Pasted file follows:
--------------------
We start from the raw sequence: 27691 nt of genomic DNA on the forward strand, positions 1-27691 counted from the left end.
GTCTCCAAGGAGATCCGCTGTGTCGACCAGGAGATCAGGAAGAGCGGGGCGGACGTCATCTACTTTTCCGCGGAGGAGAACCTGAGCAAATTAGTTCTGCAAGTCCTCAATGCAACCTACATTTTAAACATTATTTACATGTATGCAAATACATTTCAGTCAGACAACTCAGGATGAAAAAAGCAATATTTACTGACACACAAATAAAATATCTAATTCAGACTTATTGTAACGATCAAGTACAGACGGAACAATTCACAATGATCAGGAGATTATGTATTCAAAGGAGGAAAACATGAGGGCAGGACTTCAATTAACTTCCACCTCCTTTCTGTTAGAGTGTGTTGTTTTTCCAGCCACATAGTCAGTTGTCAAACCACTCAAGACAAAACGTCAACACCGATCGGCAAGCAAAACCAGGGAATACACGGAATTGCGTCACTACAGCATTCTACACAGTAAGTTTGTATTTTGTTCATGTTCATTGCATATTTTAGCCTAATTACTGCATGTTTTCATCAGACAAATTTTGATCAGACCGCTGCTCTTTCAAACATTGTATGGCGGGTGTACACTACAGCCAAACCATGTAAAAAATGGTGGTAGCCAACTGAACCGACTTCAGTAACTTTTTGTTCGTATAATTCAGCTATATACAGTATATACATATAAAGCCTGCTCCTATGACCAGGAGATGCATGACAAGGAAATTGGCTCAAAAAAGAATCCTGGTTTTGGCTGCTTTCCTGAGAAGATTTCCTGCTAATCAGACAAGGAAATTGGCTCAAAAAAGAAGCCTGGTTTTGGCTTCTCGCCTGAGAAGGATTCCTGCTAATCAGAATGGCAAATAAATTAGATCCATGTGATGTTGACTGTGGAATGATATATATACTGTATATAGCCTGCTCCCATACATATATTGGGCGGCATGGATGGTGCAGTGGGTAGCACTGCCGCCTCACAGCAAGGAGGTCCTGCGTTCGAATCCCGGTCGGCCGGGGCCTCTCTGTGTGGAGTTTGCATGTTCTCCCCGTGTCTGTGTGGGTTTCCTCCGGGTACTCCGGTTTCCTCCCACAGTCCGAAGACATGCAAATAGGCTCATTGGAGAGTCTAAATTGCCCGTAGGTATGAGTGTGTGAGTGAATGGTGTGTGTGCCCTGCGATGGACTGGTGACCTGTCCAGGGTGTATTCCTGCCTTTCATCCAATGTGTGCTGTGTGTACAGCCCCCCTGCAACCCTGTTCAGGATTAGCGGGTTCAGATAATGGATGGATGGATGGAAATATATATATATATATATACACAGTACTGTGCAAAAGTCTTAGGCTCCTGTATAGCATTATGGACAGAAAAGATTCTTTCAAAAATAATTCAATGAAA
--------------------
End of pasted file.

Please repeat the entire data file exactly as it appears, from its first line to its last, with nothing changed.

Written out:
We start from the raw sequence: 27691 nt of genomic DNA on the forward strand, positions 1-27691 counted from the left end.
GTCTCCAAGGAGATCCGCTGTGTCGACCAGGAGATCAGGAAGAGCGGGGCGGACGTCATCTACTTTTCCGCGGAGGAGAACCTGAGCAAATTAGTTCTGCAAGTCCTCAATGCAACCTACATTTTAAACATTATTTACATGTATGCAAATACATTTCAGTCAGACAACTCAGGATGAAAAAAGCAATATTTACTGACACACAAATAAAATATCTAATTCAGACTTATTGTAACGATCAAGTACAGACGGAACAATTCACAATGATCAGGAGATTATGTATTCAAAGGAGGAAAACATGAGGGCAGGACTTCAATTAACTTCCACCTCCTTTCTGTTAGAGTGTGTTGTTTTTCCAGCCACATAGTCAGTTGTCAAACCACTCAAGACAAAACGTCAACACCGATCGGCAAGCAAAACCAGGGAATACACGGAATTGCGTCACTACAGCATTCTACACAGTAAGTTTGTATTTTGTTCATGTTCATTGCATATTTTAGCCTAATTACTGCATGTTTTCATCAGACAAATTTTGATCAGACCGCTGCTCTTTCAAACATTGTATGGCGGGTGTACACTACAGCCAAACCATGTAAAAAATGGTGGTAGCCAACTGAACCGACTTCAGTAACTTTTTGTTCGTATAATTCAGCTATATACAGTATATACATATAAAGCCTGCTCCTATGACCAGGAGATGCATGACAAGGAAATTGGCTCAAAAAAGAATCCTGGTTTTGGCTGCTTTCCTGAGAAGATTTCCTGCTAATCAGACAAGGAAATTGGCTCAAAAAAGAAGCCTGGTTTTGGCTTCTCGCCTGAGAAGGATTCCTGCTAATCAGAATGGCAAATAAATTAGATCCATGTGATGTTGACTGTGGAATGATATATATACTGTATATAGCCTGCTCCCATACATATATTGGGCGGCATGGATGGTGCAGTGGGTAGCACTGCCGCCTCACAGCAAGGAGGTCCTGCGTTCGAATCCCGGTCGGCCGGGGCCTCTCTGTGTGGAGTTTGCATGTTCTCCCCGTGTCTGTGTGGGTTTCCTCCGGGTACTCCGGTTTCCTCCCACAGTCCGAAGACATGCAAATAGGCTCATTGGAGAGTCTAAATTGCCCGTAGGTATGAGTGTGTGAGTGAATGGTGTGTGTGCCCTGCGATGGACTGGTGACCTGTCCAGGGTGTATTCCTGCCTTTCATCCAATGTGTGCTGTGTGTACAGCCCCCCTGCAACCCTGTTCAGGATTAGCGGGTTCAGATAATGGATGGATGGATGGAAATATATATATATATATATACACAGTACTGTGCAAAAGTCTTAGGCTCCTGTATAGCATTATGGACAGAAAAGATTCTTTCAAAAATAATTCAATGAAA